Forget Baconpocalypse—Fishageddon Will Be Worse

| Mon Oct. 1, 2012 3:30 PM EDT

If cats have any rival as objects of internet fixation, it may be bacon. Over the years, the salty, fatty, sweet, crispy stuff has gained iconic status among hardcore foodies and fast food fans alike. Thus we get sites like Bacon Today, which delivers "Daily News on the World of Sweet, Sweet Bacon." Or as a July Wired headline summed up the internet's cured-pork fetish: "Zombies and Bacon: Manufacturing Memes."

And so, when a British pork industry trade group issued a press release last week titled "Europe's pork and bacon supply is contracting fast," bloggers sniffed an easy post in a "bacon shortage" meme. And so the "baconpocalypse" was born, complete with cutesy blog posts about how we'll have to cut back on bacon donuts and candy bars. Or as one business site insisted, "Forget adding on bacon to your cheeseburgers or the 'B' in that BLT."

Of course, all of this is click-groping internet piffle, as Slate's Matt Yglesias showed. The UK pork industry's press release wasn't really about bacon specifically, but rather about pork in general. And while it's true that a catastrophic drought in US corn and soy country means higher hog-feed prices and thus higher pork prices next year, the effect on American consumers will be minimal. Mother Jones' own Asawin Suebsaeng showed that the alleged great bacon shortage will shave just a pound per capita off of US bacon production in 2013—leaving us with an ample 45 pounds of bacon per person to make do with over the year. Overall, US pork prices will rise just 2.5 to 3 percent next year, the USDA projects. Wendy's will likely continue peddling its "Baconator" burger unimpeded.

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While editors and bloggers gorged on a trumped-up baconpocalypse, they largely ignored a story with real implications for global food security: a new report on how how climate change will sharply reduce the productivity of the oceans, particularly in the global south, where hundreds of millions of people rely on the sea as a primary source of protein. The report, by American NGO Oceana, ranks the nations that are most vulnerable to a reduction in available fish brought on by climate change—that is, nations that will struggle to replace dwindling fish stocks with other foods. To create its rankings, Oceana looked for countries with low per capita incomes, high population growth rates, and high rates of malnutrition, and then looked at how climate change would effect their access to wild-caught fish.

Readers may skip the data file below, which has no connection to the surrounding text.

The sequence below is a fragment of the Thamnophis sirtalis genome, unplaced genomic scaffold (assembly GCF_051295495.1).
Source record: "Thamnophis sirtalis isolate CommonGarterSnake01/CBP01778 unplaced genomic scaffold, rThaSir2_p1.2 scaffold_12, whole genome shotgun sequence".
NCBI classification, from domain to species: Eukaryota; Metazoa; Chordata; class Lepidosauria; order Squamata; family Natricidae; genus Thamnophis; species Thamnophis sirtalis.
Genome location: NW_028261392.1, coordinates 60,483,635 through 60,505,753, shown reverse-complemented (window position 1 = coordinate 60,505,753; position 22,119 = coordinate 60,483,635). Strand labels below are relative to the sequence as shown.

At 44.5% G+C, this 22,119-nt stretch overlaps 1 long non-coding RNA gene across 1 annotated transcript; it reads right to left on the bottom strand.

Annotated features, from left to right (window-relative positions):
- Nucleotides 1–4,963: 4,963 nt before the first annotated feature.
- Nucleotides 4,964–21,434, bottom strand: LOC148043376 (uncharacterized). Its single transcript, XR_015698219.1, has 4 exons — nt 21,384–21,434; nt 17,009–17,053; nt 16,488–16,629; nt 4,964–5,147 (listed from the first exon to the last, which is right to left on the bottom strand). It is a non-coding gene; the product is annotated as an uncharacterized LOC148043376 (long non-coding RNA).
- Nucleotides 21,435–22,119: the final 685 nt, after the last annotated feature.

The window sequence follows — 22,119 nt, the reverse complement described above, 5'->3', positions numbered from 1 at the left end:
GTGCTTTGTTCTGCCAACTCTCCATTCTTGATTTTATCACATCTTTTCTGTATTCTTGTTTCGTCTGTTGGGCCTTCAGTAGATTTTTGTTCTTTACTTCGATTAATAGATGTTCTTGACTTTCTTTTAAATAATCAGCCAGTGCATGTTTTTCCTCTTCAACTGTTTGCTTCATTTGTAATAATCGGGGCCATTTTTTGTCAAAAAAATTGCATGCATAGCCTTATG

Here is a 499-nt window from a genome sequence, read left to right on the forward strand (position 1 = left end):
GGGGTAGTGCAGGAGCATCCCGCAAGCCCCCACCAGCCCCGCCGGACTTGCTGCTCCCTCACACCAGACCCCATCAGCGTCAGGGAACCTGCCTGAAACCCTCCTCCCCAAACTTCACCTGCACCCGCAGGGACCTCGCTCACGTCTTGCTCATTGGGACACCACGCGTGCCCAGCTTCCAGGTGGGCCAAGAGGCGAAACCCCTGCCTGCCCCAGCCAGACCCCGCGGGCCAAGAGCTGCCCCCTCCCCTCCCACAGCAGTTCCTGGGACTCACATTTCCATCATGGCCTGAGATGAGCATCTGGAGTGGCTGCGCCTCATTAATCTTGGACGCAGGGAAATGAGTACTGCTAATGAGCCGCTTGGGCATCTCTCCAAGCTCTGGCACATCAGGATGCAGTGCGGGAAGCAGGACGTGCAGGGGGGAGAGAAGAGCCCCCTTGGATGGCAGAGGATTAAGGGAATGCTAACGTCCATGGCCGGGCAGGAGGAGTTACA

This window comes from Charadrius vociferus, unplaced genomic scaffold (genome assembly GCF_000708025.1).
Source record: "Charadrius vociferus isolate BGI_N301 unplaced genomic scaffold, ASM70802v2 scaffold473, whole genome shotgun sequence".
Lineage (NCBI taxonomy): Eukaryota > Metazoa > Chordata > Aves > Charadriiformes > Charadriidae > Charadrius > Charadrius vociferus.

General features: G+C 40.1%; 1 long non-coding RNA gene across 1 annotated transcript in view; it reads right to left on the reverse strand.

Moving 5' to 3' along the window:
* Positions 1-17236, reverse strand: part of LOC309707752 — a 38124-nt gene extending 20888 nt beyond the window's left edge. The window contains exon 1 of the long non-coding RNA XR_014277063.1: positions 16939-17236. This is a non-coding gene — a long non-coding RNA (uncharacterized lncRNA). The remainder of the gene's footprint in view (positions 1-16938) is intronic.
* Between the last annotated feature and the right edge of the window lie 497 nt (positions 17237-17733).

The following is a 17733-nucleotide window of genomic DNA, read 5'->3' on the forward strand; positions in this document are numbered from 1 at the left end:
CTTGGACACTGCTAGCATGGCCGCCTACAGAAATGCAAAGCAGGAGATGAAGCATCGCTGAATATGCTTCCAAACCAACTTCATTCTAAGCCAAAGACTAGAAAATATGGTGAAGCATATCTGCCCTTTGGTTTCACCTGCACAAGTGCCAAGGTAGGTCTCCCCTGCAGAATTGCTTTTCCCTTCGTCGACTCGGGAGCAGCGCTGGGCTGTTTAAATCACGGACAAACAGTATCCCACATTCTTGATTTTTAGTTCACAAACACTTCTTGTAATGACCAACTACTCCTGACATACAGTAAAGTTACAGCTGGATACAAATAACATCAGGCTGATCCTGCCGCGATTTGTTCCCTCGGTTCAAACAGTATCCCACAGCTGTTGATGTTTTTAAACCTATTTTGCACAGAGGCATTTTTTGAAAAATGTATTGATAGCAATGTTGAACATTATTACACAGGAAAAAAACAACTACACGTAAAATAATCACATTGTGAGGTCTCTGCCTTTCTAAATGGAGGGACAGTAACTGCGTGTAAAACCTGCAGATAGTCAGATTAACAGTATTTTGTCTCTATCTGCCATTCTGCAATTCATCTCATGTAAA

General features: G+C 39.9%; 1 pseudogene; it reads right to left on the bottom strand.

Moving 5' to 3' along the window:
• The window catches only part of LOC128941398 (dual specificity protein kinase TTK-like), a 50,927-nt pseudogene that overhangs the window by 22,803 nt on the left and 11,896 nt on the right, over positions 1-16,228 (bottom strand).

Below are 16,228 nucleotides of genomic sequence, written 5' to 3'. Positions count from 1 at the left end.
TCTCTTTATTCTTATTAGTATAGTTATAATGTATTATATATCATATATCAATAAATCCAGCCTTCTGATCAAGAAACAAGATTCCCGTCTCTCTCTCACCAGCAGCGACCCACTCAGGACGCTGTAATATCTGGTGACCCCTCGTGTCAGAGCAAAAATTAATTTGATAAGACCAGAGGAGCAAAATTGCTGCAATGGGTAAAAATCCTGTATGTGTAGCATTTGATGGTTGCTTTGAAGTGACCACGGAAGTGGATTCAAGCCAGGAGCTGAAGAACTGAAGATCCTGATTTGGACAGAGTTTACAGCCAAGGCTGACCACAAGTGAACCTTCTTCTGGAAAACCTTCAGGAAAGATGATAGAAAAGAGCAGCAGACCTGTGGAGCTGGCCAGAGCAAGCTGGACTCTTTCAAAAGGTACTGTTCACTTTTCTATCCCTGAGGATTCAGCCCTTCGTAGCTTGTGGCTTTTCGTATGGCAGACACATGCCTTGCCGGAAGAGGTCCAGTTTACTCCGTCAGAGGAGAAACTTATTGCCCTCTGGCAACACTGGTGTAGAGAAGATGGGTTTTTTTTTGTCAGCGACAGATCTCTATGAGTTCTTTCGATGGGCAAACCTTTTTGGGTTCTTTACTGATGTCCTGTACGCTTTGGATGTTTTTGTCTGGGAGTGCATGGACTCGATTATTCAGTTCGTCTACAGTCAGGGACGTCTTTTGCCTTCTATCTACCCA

Oceana points out that that climate change affects the oceans in two ways:

1) Steadily rising ocean temperatures. Since "marine species and their prey are adapted to a certain temperature range," higher temperatures will send many of them fleeing tropical waters to "deeper and colder waters towards the poles." But the loss of an important food source in the tropics won't necessarily translate into a fishing boom in polar waters, because "these climate-induced invasions of new habitats could have serious ecological consequences, including the extinction of  native species toward the poles."

2) Acidification. As human activities spew carbon dioxide, the oceans take much of it up—and it causes Ph levels to drop. That means hard times for any species that develops a shell—think oysters, clams, and mussels—and any species that relies on coral reefs. According to Oceana, ocean Ph has plunged 30 percent since the Industrial Revolution—by far the most rapid drop in known history. And levels are expected to continue drop as CO2 emissions increase over the rest of the century. Here is a sobering chart: